Sharpe said neighbor Linda Adams and her two adult sons went outside their home in the exclusive gated community of Isleworth after hearing the crash and Woods’ wife, Elin Nordegren, asked them to call the 911 emergency number.

He said the neighbors found Nordegren kneeling beside her husband, upset about his injuries. Sharpe said Woods appeared woozy and had scratches on his face and that his wife was trying to console him. The Adamses wrapped Woods in a blanket and made sure he didn’t move.

Tabloid speculation has focused on whether Woods and his wife were fighting before the accident.

“One thing we want to make clear is that Mrs. Woods’ attitude was consistent with her being concerned about her injured husband,” Sharpe said. “Mrs. Woods was trying to help him. Mrs. Woods was worried about her husband. She was concerned.”

Sharpe said the Adams family did not see the crash and did not see Woods’ wife with a golf club. He said he was hired to get the message out that the Adams family members have told investigators everything they know about the crash and aren’t hiding anything.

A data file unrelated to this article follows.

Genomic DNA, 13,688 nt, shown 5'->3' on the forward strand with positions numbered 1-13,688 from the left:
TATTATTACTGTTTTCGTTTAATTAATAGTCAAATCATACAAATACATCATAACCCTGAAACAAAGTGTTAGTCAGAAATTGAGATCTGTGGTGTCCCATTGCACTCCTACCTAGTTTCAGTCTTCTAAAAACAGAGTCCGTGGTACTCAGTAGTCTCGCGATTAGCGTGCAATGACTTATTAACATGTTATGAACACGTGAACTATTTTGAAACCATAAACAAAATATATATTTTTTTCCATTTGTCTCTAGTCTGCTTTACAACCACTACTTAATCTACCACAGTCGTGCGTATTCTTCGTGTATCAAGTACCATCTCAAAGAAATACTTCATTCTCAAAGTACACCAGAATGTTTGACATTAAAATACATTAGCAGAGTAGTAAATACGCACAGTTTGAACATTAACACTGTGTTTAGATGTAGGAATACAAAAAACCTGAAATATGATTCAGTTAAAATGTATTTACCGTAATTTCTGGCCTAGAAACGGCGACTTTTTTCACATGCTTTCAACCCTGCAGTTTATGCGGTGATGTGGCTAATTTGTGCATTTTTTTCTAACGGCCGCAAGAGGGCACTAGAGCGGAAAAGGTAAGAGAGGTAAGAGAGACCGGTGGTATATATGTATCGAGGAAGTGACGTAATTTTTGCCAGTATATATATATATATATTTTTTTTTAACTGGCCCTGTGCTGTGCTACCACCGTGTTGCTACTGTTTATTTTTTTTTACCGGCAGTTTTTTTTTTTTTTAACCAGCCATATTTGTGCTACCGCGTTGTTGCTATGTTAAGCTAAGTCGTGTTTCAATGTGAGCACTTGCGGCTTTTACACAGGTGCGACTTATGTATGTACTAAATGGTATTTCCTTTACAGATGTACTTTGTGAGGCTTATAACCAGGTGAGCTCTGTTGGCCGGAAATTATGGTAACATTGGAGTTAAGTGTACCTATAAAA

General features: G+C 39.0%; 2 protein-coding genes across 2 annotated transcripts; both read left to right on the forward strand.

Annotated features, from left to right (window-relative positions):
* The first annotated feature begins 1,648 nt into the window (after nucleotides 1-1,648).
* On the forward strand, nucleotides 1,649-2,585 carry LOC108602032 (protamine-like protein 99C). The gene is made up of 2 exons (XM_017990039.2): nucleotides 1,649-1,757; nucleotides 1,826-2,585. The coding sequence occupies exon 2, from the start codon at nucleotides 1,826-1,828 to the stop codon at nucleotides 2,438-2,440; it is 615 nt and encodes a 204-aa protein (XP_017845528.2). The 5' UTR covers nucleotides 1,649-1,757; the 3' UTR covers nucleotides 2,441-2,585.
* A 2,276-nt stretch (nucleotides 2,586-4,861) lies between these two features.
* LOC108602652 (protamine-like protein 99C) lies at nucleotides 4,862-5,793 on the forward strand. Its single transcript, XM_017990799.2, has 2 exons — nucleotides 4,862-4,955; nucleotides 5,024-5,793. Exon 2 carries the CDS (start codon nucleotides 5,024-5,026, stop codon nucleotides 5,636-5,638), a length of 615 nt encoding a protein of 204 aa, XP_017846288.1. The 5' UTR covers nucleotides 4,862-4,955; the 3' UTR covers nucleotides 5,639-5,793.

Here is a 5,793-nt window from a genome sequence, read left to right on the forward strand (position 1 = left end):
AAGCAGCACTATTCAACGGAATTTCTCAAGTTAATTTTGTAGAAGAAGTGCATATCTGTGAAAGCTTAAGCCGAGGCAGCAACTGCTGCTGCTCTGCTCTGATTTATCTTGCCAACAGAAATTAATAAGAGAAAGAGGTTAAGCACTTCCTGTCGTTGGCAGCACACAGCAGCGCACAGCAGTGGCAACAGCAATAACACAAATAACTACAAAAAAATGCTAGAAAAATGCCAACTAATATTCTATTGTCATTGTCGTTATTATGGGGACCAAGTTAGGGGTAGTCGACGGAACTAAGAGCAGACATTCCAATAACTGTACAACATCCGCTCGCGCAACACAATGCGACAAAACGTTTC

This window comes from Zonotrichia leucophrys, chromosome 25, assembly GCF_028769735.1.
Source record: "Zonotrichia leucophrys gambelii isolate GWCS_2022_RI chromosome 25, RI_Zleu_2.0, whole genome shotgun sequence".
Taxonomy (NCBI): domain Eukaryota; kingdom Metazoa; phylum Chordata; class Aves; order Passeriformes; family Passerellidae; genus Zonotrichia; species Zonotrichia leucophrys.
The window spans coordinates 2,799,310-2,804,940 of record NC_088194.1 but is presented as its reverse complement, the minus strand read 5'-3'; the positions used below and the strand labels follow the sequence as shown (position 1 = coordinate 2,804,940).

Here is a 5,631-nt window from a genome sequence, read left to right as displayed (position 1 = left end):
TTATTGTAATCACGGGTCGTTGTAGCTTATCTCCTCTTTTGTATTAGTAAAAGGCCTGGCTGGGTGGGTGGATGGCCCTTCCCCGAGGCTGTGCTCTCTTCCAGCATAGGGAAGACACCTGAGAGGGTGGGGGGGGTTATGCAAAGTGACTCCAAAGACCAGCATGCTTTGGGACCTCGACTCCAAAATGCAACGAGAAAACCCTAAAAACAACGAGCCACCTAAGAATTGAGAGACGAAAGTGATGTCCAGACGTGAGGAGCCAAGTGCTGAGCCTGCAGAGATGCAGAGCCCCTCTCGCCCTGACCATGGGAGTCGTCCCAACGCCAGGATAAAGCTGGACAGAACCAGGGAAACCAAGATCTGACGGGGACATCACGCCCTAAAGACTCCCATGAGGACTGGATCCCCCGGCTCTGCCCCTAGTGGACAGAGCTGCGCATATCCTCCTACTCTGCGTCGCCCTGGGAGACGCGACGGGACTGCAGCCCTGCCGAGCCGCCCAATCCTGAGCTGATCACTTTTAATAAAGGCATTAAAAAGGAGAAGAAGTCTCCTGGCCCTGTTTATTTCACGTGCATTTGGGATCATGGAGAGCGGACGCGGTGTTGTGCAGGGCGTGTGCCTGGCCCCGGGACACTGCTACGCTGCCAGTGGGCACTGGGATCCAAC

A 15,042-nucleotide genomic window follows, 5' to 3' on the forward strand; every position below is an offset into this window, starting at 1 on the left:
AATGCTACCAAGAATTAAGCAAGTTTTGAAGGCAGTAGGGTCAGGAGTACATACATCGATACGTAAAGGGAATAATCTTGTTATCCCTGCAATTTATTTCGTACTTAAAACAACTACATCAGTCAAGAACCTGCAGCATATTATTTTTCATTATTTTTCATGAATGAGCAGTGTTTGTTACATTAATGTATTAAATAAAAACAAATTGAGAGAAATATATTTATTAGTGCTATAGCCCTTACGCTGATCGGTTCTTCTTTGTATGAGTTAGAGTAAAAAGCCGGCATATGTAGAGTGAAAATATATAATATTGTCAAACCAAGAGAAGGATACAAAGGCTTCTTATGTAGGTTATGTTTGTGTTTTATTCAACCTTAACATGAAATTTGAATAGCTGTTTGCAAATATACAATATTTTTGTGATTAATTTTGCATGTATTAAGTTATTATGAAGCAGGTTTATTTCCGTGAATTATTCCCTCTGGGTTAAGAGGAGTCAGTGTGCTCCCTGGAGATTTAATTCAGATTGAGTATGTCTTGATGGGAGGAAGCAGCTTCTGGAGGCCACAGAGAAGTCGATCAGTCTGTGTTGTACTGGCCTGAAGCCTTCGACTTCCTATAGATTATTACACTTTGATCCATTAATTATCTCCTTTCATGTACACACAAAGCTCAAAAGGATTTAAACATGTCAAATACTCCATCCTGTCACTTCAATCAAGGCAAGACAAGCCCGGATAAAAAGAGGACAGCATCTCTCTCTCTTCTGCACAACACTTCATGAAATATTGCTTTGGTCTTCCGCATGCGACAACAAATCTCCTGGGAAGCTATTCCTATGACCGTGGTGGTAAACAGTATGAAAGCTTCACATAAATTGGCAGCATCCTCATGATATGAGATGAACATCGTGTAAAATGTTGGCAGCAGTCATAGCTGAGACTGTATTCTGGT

By skipping his tournament, Woods will escape the TV cameras and a horde of media seeking more details. The tournament was to be the last of the year for Woods anyway, and he did not say when or where he would make his return next year.

When healthy, he has made his season debut at Torrey Pines every year since 2006. The San Diego Invitational this year is scheduled the week of Jan. 25. That could mean Woods avoids the media for 10 weeks.

Neighbors in the exclusive Isleworth community said Tuesday they did not know if Woods was home. There were no cars in his driveway as the highway patrol held its news conference, and there was little sign that any accident had taken place - the fire hydrant Woods struck had either been repaired or replaced. The grass was perfectly trimmed.

The complex’s private security force patrolled the plush community in marked cars and golf carts, the primary source of transportation around Isleworth.